Sunday, February 16, 2014

Haunter Movie Review – Things Aren't Always What They Appear

Runtime: 97 minutes
Release Date: October 18, 2013
Rating: NR
Director: Vincenzo Natali

Lisa (Abigail Breslin, The Call) is an ordinary teenage girl. On the day before her sixteenth birthday, she wakes and finds that fog rolled in through town, making it impossible to go for a bike ride or even leave her house. After watching her brother Robbie play an Atari game and talk to his imaginary friend Edgar, she notices that something seems strange about her house. The next day, she wakes, and it's the same day all over again.

Her mother lectures her on the clothes missing from the washer, while her father seems overly upset and angry about the car that needs repaired. After experiencing the same day several times, Lisa comes to the startling realization that her family is dead. They keep reliving the last day they spent together. She also realizes that The Pale Man (Stephen McHattie, Pontypool), who suddenly appears from out of nowhere, has a connection to her home.

Things become even more complicated when Lisa runs into the ghost of Frances, a young woman murdered in the house, and when she suddenly finds herself seeing flashes of the future. After waking in the body of Olive, a young woman from modern times, she realizes that whatever happened to her family will just keep happening again and again. She sees Olive's father shouting about his car, her parents fighting to the point that the father throws things, and the Olive's sister upset and crying. Lisa must find a way to end the ghostly cycle that keeps taking over her home.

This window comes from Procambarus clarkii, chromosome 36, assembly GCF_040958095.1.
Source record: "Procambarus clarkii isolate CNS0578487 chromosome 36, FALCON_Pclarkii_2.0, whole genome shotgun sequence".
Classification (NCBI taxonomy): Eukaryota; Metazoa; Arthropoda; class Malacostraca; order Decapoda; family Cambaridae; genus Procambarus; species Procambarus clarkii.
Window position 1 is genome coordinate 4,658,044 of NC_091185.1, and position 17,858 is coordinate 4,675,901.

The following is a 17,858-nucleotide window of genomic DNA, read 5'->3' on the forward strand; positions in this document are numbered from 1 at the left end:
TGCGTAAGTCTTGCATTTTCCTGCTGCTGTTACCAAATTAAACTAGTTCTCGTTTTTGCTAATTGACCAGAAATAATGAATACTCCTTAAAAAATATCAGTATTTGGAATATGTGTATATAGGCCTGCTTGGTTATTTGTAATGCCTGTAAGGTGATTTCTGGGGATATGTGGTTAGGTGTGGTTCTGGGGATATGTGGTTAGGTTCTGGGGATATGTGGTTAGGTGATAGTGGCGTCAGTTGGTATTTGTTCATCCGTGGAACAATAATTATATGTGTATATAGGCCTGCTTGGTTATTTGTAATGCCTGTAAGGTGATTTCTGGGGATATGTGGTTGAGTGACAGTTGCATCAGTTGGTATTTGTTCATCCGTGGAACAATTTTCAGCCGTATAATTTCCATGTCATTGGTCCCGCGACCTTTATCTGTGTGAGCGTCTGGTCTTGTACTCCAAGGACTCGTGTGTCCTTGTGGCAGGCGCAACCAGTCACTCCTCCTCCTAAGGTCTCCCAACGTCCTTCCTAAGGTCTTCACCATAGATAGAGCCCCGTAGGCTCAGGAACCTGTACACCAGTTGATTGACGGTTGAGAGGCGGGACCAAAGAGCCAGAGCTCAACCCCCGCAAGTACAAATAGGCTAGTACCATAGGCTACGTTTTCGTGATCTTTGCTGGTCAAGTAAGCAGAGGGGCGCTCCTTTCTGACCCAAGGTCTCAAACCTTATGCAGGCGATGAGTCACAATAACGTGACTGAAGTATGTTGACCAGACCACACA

I know I haven't been that positive about most of the horror films I viewed recently, but Haunter changed my mind. Just when I thought that my streak of bad luck would continue, I randomly stumbled across this little gem in Family Video. The cover caught my eye, but it was the film that kept my attention.

It's hard to pinpoint exactly what it was that I liked about the film. It's fairly predictable and anyone who doesn't see the twists coming probably wasn't paying attention, but I actually liked that. You have the one "twist," which is that Lisa and her family is dead, but that was something the film set up early on. You then get the twist about The Pale Man, and then you get a completely different twist when the film jumps into the future.

The acting in Haunter was much better than I expected too. Breslin isn't an actress that I particularly like, and when I saw The Cell, I actually found her pretty annoying. She's still a tad annoying her, but I think it's just because of the way the writer wrote her character.

The real standout is Peter DaCunha, who plays her little brother Robbie. There's a scene, where Lisa sees him wearing glasses for the first time and asks him when he started wearing glasses. When he looks up at her and tells her that he never wore them because he wore them the night the bad stuff happened, I got chills. Seeing a little boy afraid to wear his glasses because he knows he wore them when he died was pretty intense.

I try not to read too much about movies before I see them, and I literally heard nothing about Haunter until after I watched it. I'm glad I did because it didn't get such great reviews, but I really liked it.

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